This Hamlet is a mixed blessing – I thought it was a good show that suffered from some very poor directing choices, the hype over cumberbatch and one overly huge ego (BC’s if you need the explanation).
Cumberbatch. . .so much hype. .. I think no one could live up to that.
I really think that hype took away a notch from the performance. For me the “madness ” was too much. He was very good but … on the whole. .. I don’t know, I felt it lacked a bit. Plus his plea for money at the end took away the “afterglow”
He’s a very … agitated hamlet. Even when softness would be required. He was sweating buckets thus blinking his eyes constantly. I know it’s petty but it was quite annoying. They still meddled with the placement of the monologues which was okay but forced his “madness” a bit fast – it’s a director’s decision that can work but doesn’t necessarily have to. The rest of the cast was a mixed blessing. Horatio (leo bill); was amazing as was Claudius (ciaran hinds) – his prayer scene was a huge highlight. Damn ,he was good. Ophelia suffered from weakest part of the play syndrome. The poor girl was forced to run around cocking her head like a clucking chicken before her suicide. Yeah, that’s madness… not. the fighting scene between laertes (kobna holdbrook-smith) and Hamlet was very masculine and well choreographed, both showing off their skills with a rapier. But hamlet’s death scene … was … Sorry just meh. Screeching “the rest is silence” and then perishing on the floor doesn’t a good death scene make. All in all it was a good production, not a great one, mostly down to some weird directing choices (Hamlet in a nutcracker’s costume parading in a children’s fort and on the table of the war room, Ophelia clucking away.) What I liked was the use of freeze frame for hamlet’s monologues. Everyone around him froze to slow slow motion while he opened up about his inner most feelings.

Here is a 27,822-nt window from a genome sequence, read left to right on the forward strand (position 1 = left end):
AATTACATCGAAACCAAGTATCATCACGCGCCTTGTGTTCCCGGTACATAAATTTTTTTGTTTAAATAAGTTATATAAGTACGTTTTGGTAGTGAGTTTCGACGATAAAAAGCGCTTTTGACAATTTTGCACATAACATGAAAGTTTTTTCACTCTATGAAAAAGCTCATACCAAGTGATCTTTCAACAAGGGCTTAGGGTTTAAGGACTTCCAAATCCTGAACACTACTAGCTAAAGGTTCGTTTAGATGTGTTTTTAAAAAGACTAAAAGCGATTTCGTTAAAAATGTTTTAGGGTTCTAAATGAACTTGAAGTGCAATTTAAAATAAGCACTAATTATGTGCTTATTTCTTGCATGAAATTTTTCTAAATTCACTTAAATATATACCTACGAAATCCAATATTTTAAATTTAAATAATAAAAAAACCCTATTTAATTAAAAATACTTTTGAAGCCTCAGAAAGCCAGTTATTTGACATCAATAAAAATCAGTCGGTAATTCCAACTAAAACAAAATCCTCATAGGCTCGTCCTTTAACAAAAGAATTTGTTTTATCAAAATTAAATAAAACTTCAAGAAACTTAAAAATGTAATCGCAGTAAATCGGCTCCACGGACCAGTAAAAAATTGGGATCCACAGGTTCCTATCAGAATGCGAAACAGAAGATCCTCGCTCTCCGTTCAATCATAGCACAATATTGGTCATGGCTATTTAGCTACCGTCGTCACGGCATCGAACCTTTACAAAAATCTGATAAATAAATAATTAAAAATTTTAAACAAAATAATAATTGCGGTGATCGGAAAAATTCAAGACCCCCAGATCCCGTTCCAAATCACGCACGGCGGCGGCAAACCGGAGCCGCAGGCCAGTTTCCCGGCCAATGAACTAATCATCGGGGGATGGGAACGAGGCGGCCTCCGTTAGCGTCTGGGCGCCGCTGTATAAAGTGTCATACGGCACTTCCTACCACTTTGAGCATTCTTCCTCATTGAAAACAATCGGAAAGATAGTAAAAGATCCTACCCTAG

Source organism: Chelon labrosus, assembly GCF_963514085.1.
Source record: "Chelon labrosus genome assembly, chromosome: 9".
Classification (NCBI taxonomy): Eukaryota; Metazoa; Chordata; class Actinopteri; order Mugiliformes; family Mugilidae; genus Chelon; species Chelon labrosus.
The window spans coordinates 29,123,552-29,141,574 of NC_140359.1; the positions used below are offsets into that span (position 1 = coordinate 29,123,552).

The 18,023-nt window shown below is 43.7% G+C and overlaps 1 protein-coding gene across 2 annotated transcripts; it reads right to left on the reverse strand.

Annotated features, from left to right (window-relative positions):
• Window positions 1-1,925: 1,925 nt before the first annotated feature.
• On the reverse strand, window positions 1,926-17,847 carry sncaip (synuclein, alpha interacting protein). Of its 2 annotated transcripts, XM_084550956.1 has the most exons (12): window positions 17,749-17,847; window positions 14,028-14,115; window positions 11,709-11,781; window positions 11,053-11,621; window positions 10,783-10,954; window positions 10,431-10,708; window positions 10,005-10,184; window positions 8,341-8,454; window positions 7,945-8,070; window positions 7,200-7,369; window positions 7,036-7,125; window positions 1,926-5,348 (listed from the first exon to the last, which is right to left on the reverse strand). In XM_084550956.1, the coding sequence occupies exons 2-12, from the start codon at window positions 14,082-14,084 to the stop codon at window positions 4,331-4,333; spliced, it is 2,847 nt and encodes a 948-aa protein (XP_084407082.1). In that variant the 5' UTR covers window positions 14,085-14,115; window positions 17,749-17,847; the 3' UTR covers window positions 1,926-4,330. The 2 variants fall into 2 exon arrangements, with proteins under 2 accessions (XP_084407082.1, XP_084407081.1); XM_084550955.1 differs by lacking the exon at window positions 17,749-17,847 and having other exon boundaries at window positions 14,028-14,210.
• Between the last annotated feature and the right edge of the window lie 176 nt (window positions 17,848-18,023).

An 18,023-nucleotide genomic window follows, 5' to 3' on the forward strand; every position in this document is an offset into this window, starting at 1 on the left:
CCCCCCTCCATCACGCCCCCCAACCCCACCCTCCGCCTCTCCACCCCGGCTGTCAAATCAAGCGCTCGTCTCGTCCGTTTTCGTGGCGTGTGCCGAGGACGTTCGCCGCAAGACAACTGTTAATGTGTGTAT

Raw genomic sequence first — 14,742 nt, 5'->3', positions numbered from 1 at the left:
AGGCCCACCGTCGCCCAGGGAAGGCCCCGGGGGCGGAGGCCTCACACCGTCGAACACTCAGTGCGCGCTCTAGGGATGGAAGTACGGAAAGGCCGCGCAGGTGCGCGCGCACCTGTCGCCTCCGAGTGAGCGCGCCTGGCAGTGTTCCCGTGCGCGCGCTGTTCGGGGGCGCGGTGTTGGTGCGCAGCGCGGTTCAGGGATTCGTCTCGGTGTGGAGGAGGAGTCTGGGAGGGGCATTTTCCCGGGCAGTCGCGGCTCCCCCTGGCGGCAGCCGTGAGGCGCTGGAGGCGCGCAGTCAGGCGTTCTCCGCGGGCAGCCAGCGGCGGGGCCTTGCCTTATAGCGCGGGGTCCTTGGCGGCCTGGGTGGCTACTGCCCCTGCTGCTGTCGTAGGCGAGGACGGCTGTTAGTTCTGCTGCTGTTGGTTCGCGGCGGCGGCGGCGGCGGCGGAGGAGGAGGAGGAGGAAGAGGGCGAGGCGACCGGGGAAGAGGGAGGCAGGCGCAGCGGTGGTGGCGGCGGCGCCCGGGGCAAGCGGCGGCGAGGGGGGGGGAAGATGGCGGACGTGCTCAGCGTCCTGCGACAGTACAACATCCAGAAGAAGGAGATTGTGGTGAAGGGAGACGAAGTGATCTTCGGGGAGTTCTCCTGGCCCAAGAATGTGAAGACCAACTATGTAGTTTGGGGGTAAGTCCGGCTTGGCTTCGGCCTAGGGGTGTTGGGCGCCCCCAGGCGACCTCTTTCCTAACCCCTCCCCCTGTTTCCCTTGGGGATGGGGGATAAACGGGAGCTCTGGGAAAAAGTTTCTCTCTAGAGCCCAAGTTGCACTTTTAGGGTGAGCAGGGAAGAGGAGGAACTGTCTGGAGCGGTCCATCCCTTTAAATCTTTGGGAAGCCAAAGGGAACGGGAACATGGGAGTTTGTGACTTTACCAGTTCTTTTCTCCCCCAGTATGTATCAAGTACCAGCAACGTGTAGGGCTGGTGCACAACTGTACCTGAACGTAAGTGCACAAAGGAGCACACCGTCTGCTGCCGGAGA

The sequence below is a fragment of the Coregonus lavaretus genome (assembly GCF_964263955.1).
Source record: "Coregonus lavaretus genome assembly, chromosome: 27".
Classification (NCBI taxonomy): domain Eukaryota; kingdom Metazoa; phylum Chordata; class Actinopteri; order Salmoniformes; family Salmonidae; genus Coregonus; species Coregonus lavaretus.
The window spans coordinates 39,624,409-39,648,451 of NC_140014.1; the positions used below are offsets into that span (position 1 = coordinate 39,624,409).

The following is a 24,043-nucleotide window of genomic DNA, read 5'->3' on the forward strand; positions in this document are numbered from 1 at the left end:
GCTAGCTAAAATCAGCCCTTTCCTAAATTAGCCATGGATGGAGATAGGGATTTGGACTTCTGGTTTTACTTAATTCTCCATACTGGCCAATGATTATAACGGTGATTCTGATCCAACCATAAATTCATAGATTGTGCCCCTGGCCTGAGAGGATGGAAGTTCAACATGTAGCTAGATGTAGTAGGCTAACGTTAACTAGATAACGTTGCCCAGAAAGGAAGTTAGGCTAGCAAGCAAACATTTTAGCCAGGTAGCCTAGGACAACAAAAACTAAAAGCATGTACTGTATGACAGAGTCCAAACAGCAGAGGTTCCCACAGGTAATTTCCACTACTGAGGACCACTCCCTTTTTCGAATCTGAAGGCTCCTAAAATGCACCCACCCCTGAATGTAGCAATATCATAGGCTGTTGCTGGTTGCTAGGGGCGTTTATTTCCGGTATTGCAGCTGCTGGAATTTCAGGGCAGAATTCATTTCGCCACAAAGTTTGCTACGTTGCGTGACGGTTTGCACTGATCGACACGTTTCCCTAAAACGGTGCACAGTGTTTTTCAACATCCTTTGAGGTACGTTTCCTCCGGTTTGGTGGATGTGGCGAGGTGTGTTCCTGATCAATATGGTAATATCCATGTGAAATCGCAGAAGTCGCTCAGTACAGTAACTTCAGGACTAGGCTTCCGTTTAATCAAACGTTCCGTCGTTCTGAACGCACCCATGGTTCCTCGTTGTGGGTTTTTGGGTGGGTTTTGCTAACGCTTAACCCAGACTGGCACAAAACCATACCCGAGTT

It also didn’t help that poor Fortinbras was barely understandable and rather left alone in the midst of all those dead bodies and that he had most of his lines cut. Again, it’s a decision a director makes and it can work.
I wasn’t too overwhelmed by the use of the set design, which was actually gorgeous and depicted a lavish great hall in a castle which at the end of part one was flooded dramatically by a storm of black snow, heralding the demise of a great bloodline of kings. But in part two it also served as a field and as the graveyard. Mhh.
And then after the bows Hamlet cumberbatch droned on about the refugee crisis and that they’d already collected 200.000 £ . good for them. Oh well. It was a good show, but it didn’t live up to the hype around it, which is kind of a shame. But as long as there are throngs of cumberbitches at the stage door, no one will probably notice.
My Hamlet is still Jonathan Goad.